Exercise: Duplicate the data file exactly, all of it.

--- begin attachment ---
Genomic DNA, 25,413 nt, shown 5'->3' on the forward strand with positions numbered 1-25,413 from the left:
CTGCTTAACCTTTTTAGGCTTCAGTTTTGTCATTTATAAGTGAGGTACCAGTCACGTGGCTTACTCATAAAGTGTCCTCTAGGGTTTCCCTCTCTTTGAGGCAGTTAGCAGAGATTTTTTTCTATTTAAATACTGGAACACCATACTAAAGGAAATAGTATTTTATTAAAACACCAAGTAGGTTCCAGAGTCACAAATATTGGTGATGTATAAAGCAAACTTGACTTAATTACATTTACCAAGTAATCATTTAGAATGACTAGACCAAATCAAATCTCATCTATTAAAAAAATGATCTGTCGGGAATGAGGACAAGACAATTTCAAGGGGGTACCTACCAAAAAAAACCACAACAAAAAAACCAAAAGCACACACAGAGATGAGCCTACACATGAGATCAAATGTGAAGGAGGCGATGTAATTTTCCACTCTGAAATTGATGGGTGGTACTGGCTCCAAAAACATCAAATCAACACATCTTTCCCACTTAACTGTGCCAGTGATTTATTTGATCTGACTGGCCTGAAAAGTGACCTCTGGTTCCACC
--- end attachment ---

Genomic DNA, 25,413 nt, shown 5'->3' on the forward strand with positions numbered 1-25,413 from the left:
CTGCTTAACCTTTTTAGGCTTCAGTTTTGTCATTTATAAGTGAGGTACCAGTCACGTGGCTTACTCATAAAGTGTCCTCTAGGGTTTCCCTCTCTTTGAGGCAGTTAGCAGAGATTTTTTTCTATTTAAATACTGGAACACCATACTAAAGGAAATAGTATTTTATTAAAACACCAAGTAGGTTCCAGAGTCACAAATATTGGTGATGTATAAAGCAAACTTGACTTAATTACATTTACCAAGTAATCATTTAGAATGACTAGACCAAATCAAATCTCATCTATTAAAAAAATGATCTGTCGGGAATGAGGACAAGACAATTTCAAGGGGGTACCTACCAAAAAAAACCACAACAAAAAAACCAAAAGCACACACAGAGATGAGCCTACACATGAGATCAAATGTGAAGGAGGCGATGTAATTTTCCACTCTGAAATTGATGGGTGGTACTGGCTCCAAAAACATCAAATCAACACATCTTTCCCACTTAACTGTGCCAGTGATTTATTTGATCTGACTGGCCTGAAAAGTGACCTCTGGTTCCACC